Color options are based on various stages of color fading in the originals. Lemon burst is the almost no burst, royal ice tea is a guitar that sat under the bed.

    Other than the Brazilian board and a few minor details like machine groove angles it’s accurate beyond any of the other years. Call it what you will, marketing, hype, anniversary etc. what you can’t do is deny its the best they have made in 60 ish years for production.

    Best playing, most open sound, huge range from clean and chimmy to gritty, snappy and bite for days. Resonance is unmatched.

    Paid $4660 online, new delivered. Finish is ok, wish it was more worn visually but the patina is spot on. It’s worth every penny you spend.
     
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  12. Gavlar55

    Gavlar55 Member

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    Hi all, this is my first time posting here. Last year I decided to buy a 60th Anniversary Les Paul. I spent the best part of the year trying out guitars and must have played between fifty and one hundred 60th Anniversary models. I thought I’d give my thoughts as others may find them interesting. Take them with a pinch of salt though, as there’s a lot of personal preference in this.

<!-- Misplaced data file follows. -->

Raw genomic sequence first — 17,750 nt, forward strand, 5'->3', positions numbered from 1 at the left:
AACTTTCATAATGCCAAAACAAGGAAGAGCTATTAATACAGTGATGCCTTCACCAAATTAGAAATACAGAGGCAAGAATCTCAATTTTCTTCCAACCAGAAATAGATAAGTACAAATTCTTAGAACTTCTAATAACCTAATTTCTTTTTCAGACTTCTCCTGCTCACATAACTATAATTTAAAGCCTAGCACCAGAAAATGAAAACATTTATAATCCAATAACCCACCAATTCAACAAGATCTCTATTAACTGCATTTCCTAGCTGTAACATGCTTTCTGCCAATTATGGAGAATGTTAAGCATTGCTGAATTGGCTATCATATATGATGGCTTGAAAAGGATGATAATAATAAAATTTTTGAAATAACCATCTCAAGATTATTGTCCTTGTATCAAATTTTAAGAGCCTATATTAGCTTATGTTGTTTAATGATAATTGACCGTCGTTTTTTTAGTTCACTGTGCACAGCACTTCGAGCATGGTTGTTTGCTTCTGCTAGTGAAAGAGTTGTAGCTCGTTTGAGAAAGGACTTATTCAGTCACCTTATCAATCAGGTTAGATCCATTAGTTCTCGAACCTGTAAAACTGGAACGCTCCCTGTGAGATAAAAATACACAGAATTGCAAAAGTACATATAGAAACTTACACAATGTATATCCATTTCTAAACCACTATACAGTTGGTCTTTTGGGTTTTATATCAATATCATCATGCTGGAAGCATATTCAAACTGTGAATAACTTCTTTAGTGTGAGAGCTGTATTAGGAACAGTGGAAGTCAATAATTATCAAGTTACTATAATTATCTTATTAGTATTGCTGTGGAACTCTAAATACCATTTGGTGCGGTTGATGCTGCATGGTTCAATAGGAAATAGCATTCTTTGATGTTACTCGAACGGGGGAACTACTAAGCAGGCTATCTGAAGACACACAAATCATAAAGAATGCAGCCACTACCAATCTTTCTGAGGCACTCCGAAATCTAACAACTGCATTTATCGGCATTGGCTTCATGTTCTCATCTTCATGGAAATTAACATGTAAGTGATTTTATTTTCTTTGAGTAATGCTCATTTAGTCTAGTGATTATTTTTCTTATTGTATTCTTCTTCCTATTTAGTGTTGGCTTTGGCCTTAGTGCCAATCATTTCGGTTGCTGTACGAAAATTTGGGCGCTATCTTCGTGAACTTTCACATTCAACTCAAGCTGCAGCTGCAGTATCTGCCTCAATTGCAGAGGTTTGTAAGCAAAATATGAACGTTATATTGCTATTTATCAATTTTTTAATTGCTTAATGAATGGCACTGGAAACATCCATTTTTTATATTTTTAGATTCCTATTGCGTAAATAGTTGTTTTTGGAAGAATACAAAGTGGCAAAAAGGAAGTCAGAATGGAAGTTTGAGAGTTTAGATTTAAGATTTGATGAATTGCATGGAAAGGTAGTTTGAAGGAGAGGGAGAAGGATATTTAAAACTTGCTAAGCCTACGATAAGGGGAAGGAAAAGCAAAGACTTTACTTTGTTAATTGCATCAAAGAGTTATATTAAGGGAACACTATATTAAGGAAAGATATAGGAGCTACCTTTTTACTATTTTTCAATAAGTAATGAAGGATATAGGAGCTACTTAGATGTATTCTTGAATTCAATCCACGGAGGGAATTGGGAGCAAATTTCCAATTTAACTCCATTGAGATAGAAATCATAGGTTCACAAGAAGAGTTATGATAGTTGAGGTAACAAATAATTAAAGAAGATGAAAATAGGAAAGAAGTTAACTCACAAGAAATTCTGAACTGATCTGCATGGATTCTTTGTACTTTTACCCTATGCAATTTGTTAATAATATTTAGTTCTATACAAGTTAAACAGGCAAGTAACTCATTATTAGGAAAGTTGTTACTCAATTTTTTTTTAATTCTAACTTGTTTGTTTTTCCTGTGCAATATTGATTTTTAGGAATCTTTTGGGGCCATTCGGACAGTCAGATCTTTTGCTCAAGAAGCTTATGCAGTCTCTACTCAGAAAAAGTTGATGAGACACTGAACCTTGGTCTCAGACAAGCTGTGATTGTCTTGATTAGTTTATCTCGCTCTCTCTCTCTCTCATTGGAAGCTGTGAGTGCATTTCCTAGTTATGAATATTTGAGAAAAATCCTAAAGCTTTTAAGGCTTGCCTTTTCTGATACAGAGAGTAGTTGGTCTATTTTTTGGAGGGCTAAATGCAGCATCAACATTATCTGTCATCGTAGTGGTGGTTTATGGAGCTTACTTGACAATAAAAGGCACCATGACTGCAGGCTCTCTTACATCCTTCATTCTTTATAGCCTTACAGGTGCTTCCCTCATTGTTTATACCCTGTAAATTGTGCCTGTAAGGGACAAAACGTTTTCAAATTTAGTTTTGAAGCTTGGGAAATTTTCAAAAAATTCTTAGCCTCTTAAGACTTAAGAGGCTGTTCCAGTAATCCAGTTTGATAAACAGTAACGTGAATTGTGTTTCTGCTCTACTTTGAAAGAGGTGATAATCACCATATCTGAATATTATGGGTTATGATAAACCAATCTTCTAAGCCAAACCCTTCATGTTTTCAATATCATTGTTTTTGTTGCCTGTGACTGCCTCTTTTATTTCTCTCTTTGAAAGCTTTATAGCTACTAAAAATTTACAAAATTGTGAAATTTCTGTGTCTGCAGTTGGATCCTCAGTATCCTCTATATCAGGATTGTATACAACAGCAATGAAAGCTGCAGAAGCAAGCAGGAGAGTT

Firstly, out of all the guitars I played, there were more similarities than there were differences. That’s the big takeaway from this. I didn’t come across a bad guitar so well done Gibson! Things I particularly like about the 60th are the neck carve and the pickups. I believe the neck carve is modelled on the neck of the 59 Carmelita. The pickups are now unpotted and they have an airiness to them and are a bit brighter sounding than previous historics I’ve played.

    Weight wise, the lightest guitar I tried was 7.6lb and the heaviest was 9.2lb. All the 60th guitars were pretty light. I don’t think much has changed in this regard since Gibson Custom shop launched the true historic range a couple of years back. Long tenon, hide glue and lightweight Honduran mahogany just like the original 59s. They were all pretty resonant and felt great acoustically. The only real thing missing that I would have liked to have seen, is a Brazilian rosewood board, but I don’t think they’re about to return anytime soon. I can’t stress how much difference the new pickups make though. Playing the 60th alongside a 2018 historic, the 2018 sounds darker and a little less dynamic. Something I’d never noticed before.